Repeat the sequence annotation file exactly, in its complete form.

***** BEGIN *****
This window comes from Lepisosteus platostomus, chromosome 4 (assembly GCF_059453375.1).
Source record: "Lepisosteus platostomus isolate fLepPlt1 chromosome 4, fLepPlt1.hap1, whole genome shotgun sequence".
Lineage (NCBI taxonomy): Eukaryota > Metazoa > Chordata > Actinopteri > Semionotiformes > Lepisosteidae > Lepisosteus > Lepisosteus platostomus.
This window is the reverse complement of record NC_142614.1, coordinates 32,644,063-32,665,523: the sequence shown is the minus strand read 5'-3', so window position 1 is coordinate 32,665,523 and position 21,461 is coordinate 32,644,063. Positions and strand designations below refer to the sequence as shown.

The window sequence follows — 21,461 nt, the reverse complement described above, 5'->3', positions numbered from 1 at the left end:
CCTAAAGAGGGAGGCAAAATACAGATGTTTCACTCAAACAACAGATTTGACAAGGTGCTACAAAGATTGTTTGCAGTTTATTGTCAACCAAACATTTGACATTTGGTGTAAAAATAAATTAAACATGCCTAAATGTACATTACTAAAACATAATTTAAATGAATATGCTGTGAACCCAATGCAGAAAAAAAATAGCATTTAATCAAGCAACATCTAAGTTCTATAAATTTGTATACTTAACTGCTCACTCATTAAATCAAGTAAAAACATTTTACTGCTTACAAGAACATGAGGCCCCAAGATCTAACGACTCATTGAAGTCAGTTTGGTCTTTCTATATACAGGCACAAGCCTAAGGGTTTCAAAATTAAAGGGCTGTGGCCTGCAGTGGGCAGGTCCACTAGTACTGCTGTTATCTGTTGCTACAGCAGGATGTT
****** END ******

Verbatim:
This window comes from Lepisosteus platostomus, chromosome 4 (assembly GCF_059453375.1).
Source record: "Lepisosteus platostomus isolate fLepPlt1 chromosome 4, fLepPlt1.hap1, whole genome shotgun sequence".
Lineage (NCBI taxonomy): Eukaryota > Metazoa > Chordata > Actinopteri > Semionotiformes > Lepisosteidae > Lepisosteus > Lepisosteus platostomus.
This window is the reverse complement of record NC_142614.1, coordinates 32,644,063-32,665,523: the sequence shown is the minus strand read 5'-3', so window position 1 is coordinate 32,665,523 and position 21,461 is coordinate 32,644,063. Positions and strand designations below refer to the sequence as shown.

The window sequence follows — 21,461 nt, the reverse complement described above, 5'->3', positions numbered from 1 at the left end:
CCTAAAGAGGGAGGCAAAATACAGATGTTTCACTCAAACAACAGATTTGACAAGGTGCTACAAAGATTGTTTGCAGTTTATTGTCAACCAAACATTTGACATTTGGTGTAAAAATAAATTAAACATGCCTAAATGTACATTACTAAAACATAATTTAAATGAATATGCTGTGAACCCAATGCAGAAAAAAAATAGCATTTAATCAAGCAACATCTAAGTTCTATAAATTTGTATACTTAACTGCTCACTCATTAAATCAAGTAAAAACATTTTACTGCTTACAAGAACATGAGGCCCCAAGATCTAACGACTCATTGAAGTCAGTTTGGTCTTTCTATATACAGGCACAAGCCTAAGGGTTTCAAAATTAAAGGGCTGTGGCCTGCAGTGGGCAGGTCCACTAGTACTGCTGTTATCTGTTGCTACAGCAGGATGTT